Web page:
01 Apr Taxman’s Coming
Benjamin Franklin once said, “There are only 2 certainties in life: death and taxes.” Taxes are unavoidable and affect many aspects of our lives. The influence of taxes stretches far beyond just our bank accounts. Taxes are essential for a country, government, and municipalities. These revenue streams support everyday operations and long term initiatives. Taxes influence a wide range of our decisions whether to buy or sell or influence how we vote and who we vote for. Income, property, capital gains, imports, and estate taxes; the list goes on. In its earliest form, taxation of some kind has been around since as far back as 98 B.C. Written in Greek on a piece of pottery, an Egyptian tax receipt shows a bill for more than 220 pounds of coins. The receipt stated that a person and his friends paid a land transfer tax that came to 75 talents, with a 15-talent charge added on. Fast forward a couple thousand years and taxation is now a universally accepted principle.
As Americans across the country file their taxes by the April 15th deadline, they either hope for a refund or curse how much additional tax they owe. With the recent increase in taxes due to the expiration of the Bush era tax cuts and elimination of previous deductions, some upper-income Americans feel their taxes are too high. The perception of taxes being too high could be attributable to the increasing discontent with the federal government, or new laws such as the Affordable Care Act. Whatever your political take on taxations might be, we wonder if there is a better system. Is there a tax system that works best for our country? This has been a highly debated question since the beginning of taxation. Although there is no universally accepted best way to tax, how much to tax, or who to tax what, we thought we would take a deeper look at various systems across the world and compare and contrast against our own. You may find the grass isn’t always greener.
In the United States, our income tax structure is based on each individual’s level of income. In the simplest form, the more you make each year, the more you will have to pay in income taxes. This is known as a progressive tax system. Currently, the highest individual tax bracket is 39.6%. In addition, a 3.8% Medicare surtax is levied on the lesser of net investment income or the excess of modified adjusted gross income (MAGI) above $200,000 for individuals, $250,000 for couples filing jointly, and $125,000 for spouses filing separately. It is easy to understand why many people believe there has to be a better way.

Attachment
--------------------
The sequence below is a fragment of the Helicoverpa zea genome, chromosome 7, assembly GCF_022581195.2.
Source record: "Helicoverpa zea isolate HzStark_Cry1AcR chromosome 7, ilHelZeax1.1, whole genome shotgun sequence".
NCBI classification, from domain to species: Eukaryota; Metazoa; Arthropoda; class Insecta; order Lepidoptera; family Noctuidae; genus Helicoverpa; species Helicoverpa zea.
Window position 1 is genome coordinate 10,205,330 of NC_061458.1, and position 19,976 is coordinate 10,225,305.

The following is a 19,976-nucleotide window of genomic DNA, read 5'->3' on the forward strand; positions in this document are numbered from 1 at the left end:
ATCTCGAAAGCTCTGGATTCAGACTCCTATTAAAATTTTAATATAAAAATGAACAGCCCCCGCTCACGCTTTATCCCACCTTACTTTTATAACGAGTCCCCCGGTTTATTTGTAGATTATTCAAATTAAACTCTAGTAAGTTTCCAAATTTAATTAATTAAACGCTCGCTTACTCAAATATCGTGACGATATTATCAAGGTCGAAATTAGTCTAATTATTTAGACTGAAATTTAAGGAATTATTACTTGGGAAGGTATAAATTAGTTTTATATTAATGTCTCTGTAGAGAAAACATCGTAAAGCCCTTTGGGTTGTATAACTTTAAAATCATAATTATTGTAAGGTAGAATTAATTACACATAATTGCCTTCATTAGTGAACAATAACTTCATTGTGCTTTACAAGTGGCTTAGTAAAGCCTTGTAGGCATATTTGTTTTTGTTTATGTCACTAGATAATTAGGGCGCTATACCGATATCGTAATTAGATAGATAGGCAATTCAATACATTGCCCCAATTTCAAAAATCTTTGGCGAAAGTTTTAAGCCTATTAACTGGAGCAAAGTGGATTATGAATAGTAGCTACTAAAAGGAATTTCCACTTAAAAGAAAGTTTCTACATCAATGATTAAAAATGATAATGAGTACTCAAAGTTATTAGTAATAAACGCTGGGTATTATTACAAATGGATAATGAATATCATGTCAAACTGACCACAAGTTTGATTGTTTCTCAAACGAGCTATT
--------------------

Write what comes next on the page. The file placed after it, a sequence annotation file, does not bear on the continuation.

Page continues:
For those of you who think that sounds high, the United States once had a top income tax rate of over 90% (see chart) in the years after World War II. We are currently at the hightest tax levels sinc ePresident Reagan.
Globally, the highest tax rate belongs to Aruba. Aruba has the highest income tax rate in the world, where the highest bracket of income is required to pay a 58.95% marginal tax rate. Like the United States, Aruba’s tax structure is progressive, but the top income bracket is any individual that makes over $171,149. This is much lower than the $400k+ in the United States. From a corporate tax rate perspective, Aruba is lower than the United States’ corporate tax rate at 28% compared to 35% at the highest income levels. Although many may scoff at the high tax rates, the citizens have one of the highest standards of living in the Caribbean region. On the other hand, the United Arab Emirates (UAE) does not impose a personal income tax.
Every country in the world has implemented their own system of taxation on its citizens and businesses. The U.S. is no different; we are still relatively tax-friendly with a marginal tax rate of around 28% on average income workers. American citizens have the highest income per hour worked of any nation surveyed. By any objective measure, the United States and its relatively low tax rates offer the best of both worlds — reasonable social safety nets, and extraordinary economic capacity stemming from essentially free market policies. It is impossible to determine which tax structure is the ultimate solution for every nation, but in reality taxes should not be viewed as a financial burden, but as an appropriate price to pay for a functioning society. No matter what side of the tax spectrum you might fall, your tax dollars are required for the survival of a nation’s government, and all of its programs, expenditures, and subsidies. Without taxation our great country would not be what it is today.